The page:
The expansion of science-fiction into other generic “styles” of fiction exploded over the past decade. What’s actually popular right now is more down-to-earth than the lofty sagas of Star Wars. Before, tales of grand intergalactic wars ruled the shelves. Right now, thriller, comedy and horror can all claim representation in the latest sci-fi picks. A noteworthy fusion of these mainstream genres includes The Dresden Files by Jim Butcher. The series revolves around the daily life of gutsy Chicago wizard and paranormal investigator Harry Dresden. In his battles against vampires, the undead, demons and faeries, Dresden deals with all manner of occult villains in an underworld of magical crime. Small Favors, the latest release, premiered in December after the last novel, White Night, landed on the New York Times bestseller list a year ago. Like Garth Nix, Jim Butcher has expanded into other genres with his Codex Alera books, partly an historical fantasy set in the Roman era.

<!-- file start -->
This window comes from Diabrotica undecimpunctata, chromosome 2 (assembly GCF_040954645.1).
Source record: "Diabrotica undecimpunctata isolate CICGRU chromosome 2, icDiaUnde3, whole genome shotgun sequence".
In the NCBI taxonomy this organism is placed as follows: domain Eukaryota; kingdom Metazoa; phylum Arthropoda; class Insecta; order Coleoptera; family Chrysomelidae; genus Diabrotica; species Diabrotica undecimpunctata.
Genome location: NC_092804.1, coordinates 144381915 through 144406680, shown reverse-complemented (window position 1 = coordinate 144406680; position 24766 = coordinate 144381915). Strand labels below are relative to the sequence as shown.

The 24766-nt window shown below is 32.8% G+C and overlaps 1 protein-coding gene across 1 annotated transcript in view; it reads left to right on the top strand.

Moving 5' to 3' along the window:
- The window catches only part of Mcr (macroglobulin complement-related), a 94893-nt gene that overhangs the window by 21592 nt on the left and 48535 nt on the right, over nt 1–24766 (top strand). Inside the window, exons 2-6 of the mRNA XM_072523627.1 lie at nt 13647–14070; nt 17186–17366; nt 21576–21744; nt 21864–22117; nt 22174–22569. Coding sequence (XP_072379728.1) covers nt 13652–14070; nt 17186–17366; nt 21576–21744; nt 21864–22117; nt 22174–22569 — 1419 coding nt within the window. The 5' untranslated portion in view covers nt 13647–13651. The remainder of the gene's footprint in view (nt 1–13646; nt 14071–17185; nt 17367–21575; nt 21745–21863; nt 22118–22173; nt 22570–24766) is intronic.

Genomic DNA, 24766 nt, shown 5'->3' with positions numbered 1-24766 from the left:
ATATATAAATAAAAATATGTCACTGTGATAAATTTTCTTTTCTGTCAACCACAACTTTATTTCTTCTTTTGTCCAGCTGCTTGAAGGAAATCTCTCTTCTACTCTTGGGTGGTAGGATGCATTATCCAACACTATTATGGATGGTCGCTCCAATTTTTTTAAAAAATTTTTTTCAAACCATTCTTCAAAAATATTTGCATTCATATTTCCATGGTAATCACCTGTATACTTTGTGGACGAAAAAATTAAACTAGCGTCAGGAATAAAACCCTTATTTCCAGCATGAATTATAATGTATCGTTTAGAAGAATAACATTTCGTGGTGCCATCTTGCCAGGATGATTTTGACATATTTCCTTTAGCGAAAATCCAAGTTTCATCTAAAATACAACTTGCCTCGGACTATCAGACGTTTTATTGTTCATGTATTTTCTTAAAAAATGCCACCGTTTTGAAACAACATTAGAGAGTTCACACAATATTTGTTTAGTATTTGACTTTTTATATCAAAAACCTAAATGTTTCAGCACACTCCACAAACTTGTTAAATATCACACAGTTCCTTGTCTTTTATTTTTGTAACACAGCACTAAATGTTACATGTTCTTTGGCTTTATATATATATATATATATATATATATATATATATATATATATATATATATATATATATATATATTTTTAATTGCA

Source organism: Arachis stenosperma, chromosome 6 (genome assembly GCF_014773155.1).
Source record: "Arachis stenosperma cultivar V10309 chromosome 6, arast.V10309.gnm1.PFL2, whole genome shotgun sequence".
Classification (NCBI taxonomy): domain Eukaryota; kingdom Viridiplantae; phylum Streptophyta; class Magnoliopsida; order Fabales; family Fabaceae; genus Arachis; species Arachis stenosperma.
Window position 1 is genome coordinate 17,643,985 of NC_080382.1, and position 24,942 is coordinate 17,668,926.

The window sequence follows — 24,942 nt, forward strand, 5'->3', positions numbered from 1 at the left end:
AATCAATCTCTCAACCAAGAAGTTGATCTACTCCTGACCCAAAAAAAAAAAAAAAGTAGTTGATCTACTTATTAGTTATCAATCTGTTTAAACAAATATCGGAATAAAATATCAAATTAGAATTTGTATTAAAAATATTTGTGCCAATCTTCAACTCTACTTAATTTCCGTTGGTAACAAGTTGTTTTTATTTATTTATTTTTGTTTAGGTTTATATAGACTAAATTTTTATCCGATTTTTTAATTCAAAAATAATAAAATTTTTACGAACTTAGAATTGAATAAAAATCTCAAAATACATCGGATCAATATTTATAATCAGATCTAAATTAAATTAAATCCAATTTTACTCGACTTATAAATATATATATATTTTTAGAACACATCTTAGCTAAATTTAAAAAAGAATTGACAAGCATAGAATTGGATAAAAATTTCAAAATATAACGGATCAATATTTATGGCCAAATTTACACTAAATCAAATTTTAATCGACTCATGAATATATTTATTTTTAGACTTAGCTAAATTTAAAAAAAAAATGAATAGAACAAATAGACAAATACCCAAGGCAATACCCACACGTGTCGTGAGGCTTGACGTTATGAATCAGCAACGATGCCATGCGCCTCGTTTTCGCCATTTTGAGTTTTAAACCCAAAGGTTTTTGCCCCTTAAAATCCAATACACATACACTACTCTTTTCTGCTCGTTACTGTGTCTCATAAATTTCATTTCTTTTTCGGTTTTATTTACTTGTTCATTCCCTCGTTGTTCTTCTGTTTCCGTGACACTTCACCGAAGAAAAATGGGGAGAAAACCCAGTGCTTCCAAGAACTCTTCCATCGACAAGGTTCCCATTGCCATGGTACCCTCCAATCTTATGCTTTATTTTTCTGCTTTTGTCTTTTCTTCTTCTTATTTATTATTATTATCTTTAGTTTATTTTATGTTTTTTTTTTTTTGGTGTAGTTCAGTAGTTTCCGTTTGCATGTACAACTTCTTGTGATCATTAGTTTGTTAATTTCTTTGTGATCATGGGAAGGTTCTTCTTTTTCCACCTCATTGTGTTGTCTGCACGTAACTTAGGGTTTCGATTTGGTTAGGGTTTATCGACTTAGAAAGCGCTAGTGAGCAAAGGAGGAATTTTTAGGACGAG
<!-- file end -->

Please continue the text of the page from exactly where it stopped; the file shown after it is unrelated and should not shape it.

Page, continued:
Novelists have even come up with sci-fi specializing on great “what-if’s.” When it comes to “alternate history,” Harry Turtledove is king. His latest offerings, Opening Atlantis and The United States of Atlantis take a spin on how another continent could’ve produced a different American history. Turtledove falters with some audiences, on the other hand, for his surreal treatment of characters he doesn’t have enough time to flesh out before he moves on to the next generation. Opening Atlantis boasts wag-about pirates and English explorers more scandalous than the merry outlaws in Robin Hood: Men in Tights. To be fair, Atlantis is only the latest in Turtledove’s lengthy writing career, so let history buffs feel free to explore his work further.

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Ironically, sci-fi’s borders are almost too broad to clearly define. Writers continually expand its definitions with titles attempting to surpass the norm. In a genre that has broken free from many stereotypes, readers can benefit from the gathering variety of the science-fiction racks in the book-store. Sci-fi stories are no longer of one stock – writers now mix in humor, wit and all the best parts of other books and genres. By now science fiction has all the bases covered. With the best of both worlds, readers can now enjoy something interesting and fun, one book at a time.    

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The student newspaper and broadcast of Cedar Park High School
Sci-fi writers broaden horizons